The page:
[ED] US mediation

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[ED] US mediation

Japan should accept three-way fence-mending talks

South Korea is seeking help from the U.S. in resolving a trade dispute with Japan. According to National Security Office deputy chief Kim Hyun-chong, who is meeting U.S. trade officials and lawmakers in Washington, D.C., including Trade Representative Robert Lighthizer, the U.S. government has offered to hold a three-way meeting with the two allies to discuss the matter.

It would be something to be welcomed if the trilateral meeting is realized. Given Japan's trade restrictions on South Korea could damage the U.S. alliance with the two countries, not to mention the global supply of concerned goods, Washington needs to actively mediate before it is too late.

Finding solutions could be extremely difficult because behind the ongoing spat are tensions over historical issues stemming from Japan's colonial rule of Korea from 1910 to 1945. We understand that the never-ending historical disputes between Korea and Japan could be frustrating for the U.S. However, it is undeniable that the root cause of the problem is the lack of repentance in Japan about past wrongdoings and a lack of consideration for the feelings of the Korean people.

And we all know that Japanese Prime Minister Shinzo Abe was behind the recent export curbs against South Korea, as they reflected his need to boost his right-wing support base ahead of upper house elections scheduled for late July.

Abe should realize that the export restrictions could bring about undesired effects. Cheong Wa Dae confirmed a media report, Thursday, that Russia has offered a deal to provide hydrogen fluoride, one of the restricted items, to South Korea. A presidential spokesman said the Russian offer is under consideration.

The proposed U.S. mediation over the trade dispute can also have a strategic importance for its handling of North Korea because a breakdown of Seoul-Tokyo relations could complicate its denuclearization efforts.

The U.S. State Department expressed its commitment to strengthening ties with both South Korea and Japan, Thursday, refusing to mention the matter directly.

Department spokeswoman Morgan Ortagus said, "Japan and South Korea are of course not only friends, they are allies," adding the U.S. will do everything it can to pursue ways to strengthen relationships between and amongst all three countries, both publicly and behind the scenes.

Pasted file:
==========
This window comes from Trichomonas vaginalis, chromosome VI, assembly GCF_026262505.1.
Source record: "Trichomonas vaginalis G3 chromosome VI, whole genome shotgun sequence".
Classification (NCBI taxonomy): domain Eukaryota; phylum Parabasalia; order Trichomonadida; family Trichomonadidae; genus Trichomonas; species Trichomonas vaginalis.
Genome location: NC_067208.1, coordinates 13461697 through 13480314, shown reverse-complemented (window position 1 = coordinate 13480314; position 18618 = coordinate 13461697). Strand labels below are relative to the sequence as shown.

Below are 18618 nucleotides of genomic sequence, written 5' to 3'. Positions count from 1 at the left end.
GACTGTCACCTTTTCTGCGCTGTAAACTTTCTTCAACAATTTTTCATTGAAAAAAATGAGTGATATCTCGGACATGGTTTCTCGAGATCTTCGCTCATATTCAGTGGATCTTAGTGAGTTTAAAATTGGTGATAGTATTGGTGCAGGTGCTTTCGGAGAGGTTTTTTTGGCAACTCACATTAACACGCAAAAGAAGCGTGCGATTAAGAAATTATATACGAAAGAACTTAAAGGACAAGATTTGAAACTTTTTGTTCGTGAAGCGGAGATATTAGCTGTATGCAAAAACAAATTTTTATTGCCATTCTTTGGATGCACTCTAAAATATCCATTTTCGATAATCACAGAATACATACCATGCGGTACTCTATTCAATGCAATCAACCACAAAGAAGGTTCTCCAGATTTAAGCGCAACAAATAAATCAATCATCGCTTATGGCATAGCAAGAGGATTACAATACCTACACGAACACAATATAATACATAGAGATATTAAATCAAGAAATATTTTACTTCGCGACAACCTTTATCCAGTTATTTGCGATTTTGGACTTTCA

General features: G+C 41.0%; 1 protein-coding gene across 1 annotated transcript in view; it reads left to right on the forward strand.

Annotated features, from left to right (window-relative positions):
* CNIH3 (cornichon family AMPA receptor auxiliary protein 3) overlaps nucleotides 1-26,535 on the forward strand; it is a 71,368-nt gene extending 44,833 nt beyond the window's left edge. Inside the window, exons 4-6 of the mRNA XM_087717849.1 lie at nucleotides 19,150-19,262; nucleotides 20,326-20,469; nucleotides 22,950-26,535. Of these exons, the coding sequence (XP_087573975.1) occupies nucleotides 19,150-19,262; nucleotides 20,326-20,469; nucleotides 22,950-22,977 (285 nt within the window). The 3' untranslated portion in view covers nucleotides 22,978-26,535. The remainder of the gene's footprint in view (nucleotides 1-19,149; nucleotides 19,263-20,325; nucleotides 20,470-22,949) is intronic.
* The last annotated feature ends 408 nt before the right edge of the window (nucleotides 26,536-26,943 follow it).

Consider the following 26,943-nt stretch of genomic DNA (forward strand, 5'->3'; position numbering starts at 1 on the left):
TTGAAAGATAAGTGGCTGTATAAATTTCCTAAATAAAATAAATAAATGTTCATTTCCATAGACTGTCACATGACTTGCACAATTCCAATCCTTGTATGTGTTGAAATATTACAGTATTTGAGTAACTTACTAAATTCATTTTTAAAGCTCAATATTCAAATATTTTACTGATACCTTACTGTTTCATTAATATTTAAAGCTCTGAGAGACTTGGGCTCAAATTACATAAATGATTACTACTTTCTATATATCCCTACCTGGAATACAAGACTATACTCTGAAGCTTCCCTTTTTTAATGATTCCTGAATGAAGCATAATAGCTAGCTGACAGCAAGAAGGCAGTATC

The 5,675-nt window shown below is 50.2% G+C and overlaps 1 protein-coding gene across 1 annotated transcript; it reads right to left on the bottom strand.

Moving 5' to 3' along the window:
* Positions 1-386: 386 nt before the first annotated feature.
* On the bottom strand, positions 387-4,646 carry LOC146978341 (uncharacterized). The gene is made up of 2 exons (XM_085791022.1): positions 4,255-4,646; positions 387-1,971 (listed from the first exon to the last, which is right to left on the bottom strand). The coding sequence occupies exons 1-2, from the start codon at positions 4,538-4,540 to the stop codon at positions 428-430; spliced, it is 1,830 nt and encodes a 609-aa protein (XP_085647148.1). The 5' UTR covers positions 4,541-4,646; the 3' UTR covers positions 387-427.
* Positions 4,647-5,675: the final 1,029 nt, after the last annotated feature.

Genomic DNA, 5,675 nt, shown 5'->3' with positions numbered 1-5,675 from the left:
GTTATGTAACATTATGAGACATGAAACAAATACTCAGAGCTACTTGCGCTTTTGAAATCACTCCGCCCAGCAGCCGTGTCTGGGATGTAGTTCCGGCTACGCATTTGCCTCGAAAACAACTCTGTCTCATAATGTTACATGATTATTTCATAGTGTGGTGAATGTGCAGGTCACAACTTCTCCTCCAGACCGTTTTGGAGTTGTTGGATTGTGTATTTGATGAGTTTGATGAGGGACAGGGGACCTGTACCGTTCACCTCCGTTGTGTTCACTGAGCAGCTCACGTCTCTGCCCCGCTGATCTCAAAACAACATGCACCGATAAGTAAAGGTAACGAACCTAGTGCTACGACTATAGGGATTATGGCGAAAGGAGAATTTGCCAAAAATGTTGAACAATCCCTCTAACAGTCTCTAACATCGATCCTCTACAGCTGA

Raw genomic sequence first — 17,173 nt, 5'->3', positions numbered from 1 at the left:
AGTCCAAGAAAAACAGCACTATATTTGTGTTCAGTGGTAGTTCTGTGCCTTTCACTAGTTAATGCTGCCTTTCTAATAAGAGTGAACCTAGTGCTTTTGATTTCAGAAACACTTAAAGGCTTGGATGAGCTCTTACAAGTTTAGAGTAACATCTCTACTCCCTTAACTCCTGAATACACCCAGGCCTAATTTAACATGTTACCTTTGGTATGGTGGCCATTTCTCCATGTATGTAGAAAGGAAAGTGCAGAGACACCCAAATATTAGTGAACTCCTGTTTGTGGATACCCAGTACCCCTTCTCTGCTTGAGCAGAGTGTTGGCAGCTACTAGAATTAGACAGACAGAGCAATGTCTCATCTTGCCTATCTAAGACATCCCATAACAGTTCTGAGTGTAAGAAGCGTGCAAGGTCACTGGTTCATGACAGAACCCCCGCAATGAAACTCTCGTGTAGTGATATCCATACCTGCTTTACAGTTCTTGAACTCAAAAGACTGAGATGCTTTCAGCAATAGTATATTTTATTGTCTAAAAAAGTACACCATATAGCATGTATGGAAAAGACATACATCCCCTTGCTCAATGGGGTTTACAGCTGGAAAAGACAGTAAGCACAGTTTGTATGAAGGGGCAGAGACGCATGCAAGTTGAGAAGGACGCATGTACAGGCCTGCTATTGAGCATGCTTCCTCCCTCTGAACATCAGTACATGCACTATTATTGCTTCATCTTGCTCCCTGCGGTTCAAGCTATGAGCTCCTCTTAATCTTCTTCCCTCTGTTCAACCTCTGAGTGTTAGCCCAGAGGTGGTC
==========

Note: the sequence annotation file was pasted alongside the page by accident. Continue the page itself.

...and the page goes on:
The U.S. is apparently taking a cautious stance on the trade dispute because it is well aware of what lies beneath the escalating tensions between the allies. But it is obvious that, if the dispute is prolonged, it won't be helpful to any of the three countries.


Japan should accept three-way fence-mending talks

South Korea is seeking help from the U.S. in resolving a trade dispute with Japan. According to National Security Office deputy chief Kim Hyun-chong, who is meeting U.S. trade officials and lawmakers in Washington, D.C., including Trade Representative Robert Lighthizer, the U.S. government has offered to hold a three-way meeting with the two allies to discuss the matter.

It would be something to be welcomed if the trilateral meeting is realized. Given Japan's trade restrictions on South Korea could damage the U.S. alliance with the two countries, not to mention the global supply of concerned goods, Washington needs to actively mediate before it is too late.

Finding solutions could be extremely difficult because behind the ongoing spat are tensions over historical issues stemming from Japan's colonial rule of Korea from 1910 to 1945. We understand that the never-ending historical disputes between Korea and Japan could be frustrating for the U.S. However, it is undeniable that the root cause of the problem is the lack of repentance in Japan about past wrongdoings and a lack of consideration for the feelings of the Korean people.

And we all know that Japanese Prime Minister Shinzo Abe was behind the recent export curbs against South Korea, as they reflected his need to boost his right-wing support base ahead of upper house elections scheduled for late July.

Abe should realize that the export restrictions could bring about undesired effects. Cheong Wa Dae confirmed a media report, Thursday, that Russia has offered a deal to provide hydrogen fluoride, one of the restricted items, to South Korea. A presidential spokesman said the Russian offer is under consideration.

The proposed U.S. mediation over the trade dispute can also have a strategic importance for its handling of North Korea because a breakdown of Seoul-Tokyo relations could complicate its denuclearization efforts.

The U.S. State Department expressed its commitment to strengthening ties with both South Korea and Japan, Thursday, refusing to mention the matter directly.

Department spokeswoman Morgan Ortagus said, "Japan and South Korea are of course not only friends, they are allies," adding the U.S. will do everything it can to pursue ways to strengthen relationships between and amongst all three countries, both publicly and behind the scenes.

The U.S. is apparently taking a cautious stance on the trade dispute because it is well aware of what lies beneath the escalating tensions between the allies. But it is obvious that, if the dispute is prolonged, it won't be helpful to any of the three countries.




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